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Wahoo Elemnt Mini bike computer review

25 Oct 2017

Page 1 of 2Wahoo Elemnt Mini bike computer review


An effective bike computer that gives a lot but could do with simplifying

Cyclist Rating: 
Value for money, speed sensor included, clear display
A few less features and a bit more refinement could improve the Elemnt Mini

Not content with its place in the turbo trainer trade, Wahoo has begun its full-on assault at the bike computer market.

In a bid to rival Garmin, Wahoo has released three bike computers in the last year or so in an attempt to make its mark.

Its first attempt, the Wahoo Elemnt, has been greatly received with many believing it to be a true rival to Garmin, thanks to its simplicity and connectivity proving to be a triumph.

Moving on from the Elemnt, and its aerodynamic brother the Wahoo Elemnt Bolt, the brand's next step was the Elemnt Mini.

Billed as the ‘bike computer for those that want max data in a mini package’, Wahoo has a clear vision for the Elemnt Mini: Keep it compact and pack it full of stuff.

The question is, has Wahoo managed to follow up on the success of the Elemnt with its baby sibling?

Well, yes and no. Parts of the Elemnt Mini are superb, yet others need work.

At £79.99, this bike computer offers great value for money. Paired via bluetooth to your smartphone, this computer can do most things.

Full connectivity with the Wahoo app means uploading rides is automatic, seamlessly taking files from the computer to the app and then to third-party sites such as Strava.

When on the app, you can look at your data as would be expected, including speed, distance and heart rate. Simple but effective.

This is a definite step above its direct competitors that have you plugging your computer into your laptop to upload each ride.

This full connectivity also allows you access to other quirks.

For example, you can fully customise your computer screen from your phone, with it updating immediately.

This is something I found useful on a particularly tough day, hiding my heart rate when it was higher than I would have liked.

You can also download routes onto the the Wahoo Elemnt Mini, a nice touch to a computer that comes at such a small cost.

However, it is this connectivity that leads the Elemnt Mini to a slight bump in the road. To enjoy the full spoils of the computer, the bluetooth connection is needed with your phone.

On a usual Saturday ride, stopping at the cafe after a couple of hours, I pulled out my phone to realise a fear I hoped wouldn’t happen.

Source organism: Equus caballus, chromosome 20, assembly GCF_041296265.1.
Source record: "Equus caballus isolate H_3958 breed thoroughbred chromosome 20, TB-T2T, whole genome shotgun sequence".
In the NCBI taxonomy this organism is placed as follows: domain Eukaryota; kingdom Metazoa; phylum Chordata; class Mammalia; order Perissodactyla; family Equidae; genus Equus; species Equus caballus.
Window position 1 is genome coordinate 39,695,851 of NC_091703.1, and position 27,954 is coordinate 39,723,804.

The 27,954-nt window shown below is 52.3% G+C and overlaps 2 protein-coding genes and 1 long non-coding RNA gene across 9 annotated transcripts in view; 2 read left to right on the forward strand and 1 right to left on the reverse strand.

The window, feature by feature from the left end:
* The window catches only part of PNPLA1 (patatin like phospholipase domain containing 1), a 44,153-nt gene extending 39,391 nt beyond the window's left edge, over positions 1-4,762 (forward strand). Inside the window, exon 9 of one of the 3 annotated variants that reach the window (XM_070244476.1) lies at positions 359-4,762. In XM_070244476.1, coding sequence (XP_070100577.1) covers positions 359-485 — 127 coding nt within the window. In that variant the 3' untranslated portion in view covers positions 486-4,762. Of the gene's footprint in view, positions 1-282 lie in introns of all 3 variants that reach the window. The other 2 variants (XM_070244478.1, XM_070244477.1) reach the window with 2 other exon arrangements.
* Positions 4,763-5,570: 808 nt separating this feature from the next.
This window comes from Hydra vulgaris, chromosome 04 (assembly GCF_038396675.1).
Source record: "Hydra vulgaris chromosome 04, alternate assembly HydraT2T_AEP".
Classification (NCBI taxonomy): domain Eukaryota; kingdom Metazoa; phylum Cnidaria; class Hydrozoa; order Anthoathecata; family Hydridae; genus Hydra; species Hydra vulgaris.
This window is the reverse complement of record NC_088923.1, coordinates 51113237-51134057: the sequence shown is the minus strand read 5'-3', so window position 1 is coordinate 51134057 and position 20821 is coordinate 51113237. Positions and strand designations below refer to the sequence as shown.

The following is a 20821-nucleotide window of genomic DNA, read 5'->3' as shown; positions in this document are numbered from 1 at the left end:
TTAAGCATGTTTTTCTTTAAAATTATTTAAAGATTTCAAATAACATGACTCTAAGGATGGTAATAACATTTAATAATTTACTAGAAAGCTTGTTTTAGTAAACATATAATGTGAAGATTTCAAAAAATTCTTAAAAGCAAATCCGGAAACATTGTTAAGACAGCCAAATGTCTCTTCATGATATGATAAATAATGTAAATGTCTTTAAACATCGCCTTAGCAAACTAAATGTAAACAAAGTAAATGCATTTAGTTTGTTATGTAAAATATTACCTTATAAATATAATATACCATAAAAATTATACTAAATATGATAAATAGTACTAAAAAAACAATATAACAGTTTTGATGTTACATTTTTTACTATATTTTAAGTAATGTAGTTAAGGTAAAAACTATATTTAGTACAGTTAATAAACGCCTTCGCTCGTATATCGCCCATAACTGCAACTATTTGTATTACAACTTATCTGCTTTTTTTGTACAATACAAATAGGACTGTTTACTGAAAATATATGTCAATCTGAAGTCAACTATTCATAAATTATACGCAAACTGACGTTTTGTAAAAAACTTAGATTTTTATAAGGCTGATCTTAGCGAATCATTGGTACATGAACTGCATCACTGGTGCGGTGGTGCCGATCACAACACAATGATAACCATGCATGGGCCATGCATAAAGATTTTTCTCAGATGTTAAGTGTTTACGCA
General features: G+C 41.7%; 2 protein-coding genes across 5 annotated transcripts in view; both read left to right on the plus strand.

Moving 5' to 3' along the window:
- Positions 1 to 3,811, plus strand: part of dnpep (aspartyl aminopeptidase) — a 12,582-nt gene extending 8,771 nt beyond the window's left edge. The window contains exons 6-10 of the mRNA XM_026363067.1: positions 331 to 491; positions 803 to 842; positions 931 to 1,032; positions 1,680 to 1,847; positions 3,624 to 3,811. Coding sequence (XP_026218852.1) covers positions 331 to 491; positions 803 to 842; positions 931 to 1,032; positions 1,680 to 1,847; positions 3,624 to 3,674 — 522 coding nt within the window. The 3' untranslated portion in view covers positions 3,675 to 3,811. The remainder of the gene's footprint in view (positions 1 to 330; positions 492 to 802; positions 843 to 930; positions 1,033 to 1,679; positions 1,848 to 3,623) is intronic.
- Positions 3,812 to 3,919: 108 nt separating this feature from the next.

The battery on my phone had gone from a healthy 100% to a less encouraging 30%. With no other apps open, and the Elemnt Mini still connected, this looked to be the cause.

The draining of my phone battery unfortunately foils one of the other positives of the product.

With only a small screen to support and a basic two-button system, the computer contains a one year battery life.

Powered by a coin cell battery, the Elemnt Mini outlasts all its rivals for battery life yet, as before mentioned, this is compromised by the effect it will have on the battery of you phone.

Back to its value for money, Wahoo is generous enough to not only provide the computer but also a speed sensor.

Giving a more accurate speed reading, including a sensor with the computer whilst keeping the cost down is mighty impressive.

You can also pair this with other Wahoo appliances such as the cadence sensor and Tickr heart rate monitor giving this low cost computer plenty of ‘bang for its buck’.

Value for money is not an issue for this product, but after slight reflection I had a realisation.

Once I'd used the computer a few times I was happy but felt things could be slicker.

After forgetting my phone, it bugged me slightly that I couldn’t track my ride. I also found that, on occasion, the cadence and heart rate monitors would drop off and fail to record data.

It led me to think that, if I am honest, I would have been perfectly happy if the Elemnt Mini was lacking some of these extras and concentrated on the basics.

For example, I would have taken a computer that could perform ride tracking without the support of my phone over the ability to receive text alerts or partner with a heart rate monitor.

Don’t get me wrong, I am impressed by what Wahoo has managed to do for an £80 computer, but keeping some things more simple may have made this more refined.

Battling against the likes of Garmin, Wahoo has got its work cut out to make its mark in the cycling computer market.

Yet, with its first three attempts, it is clear that Wahoo is on the right track. The Wahoo Elemnt Mini, at just £79.99, has probably entered the market as the most competitively priced cycling computer around.

Allow Wahoo to refine its craft and it will not be long till Wahoo is recognised for its cycling computers and not just its pro level turbo trainers.


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Page 1 of 2Wahoo Elemnt Mini bike computer review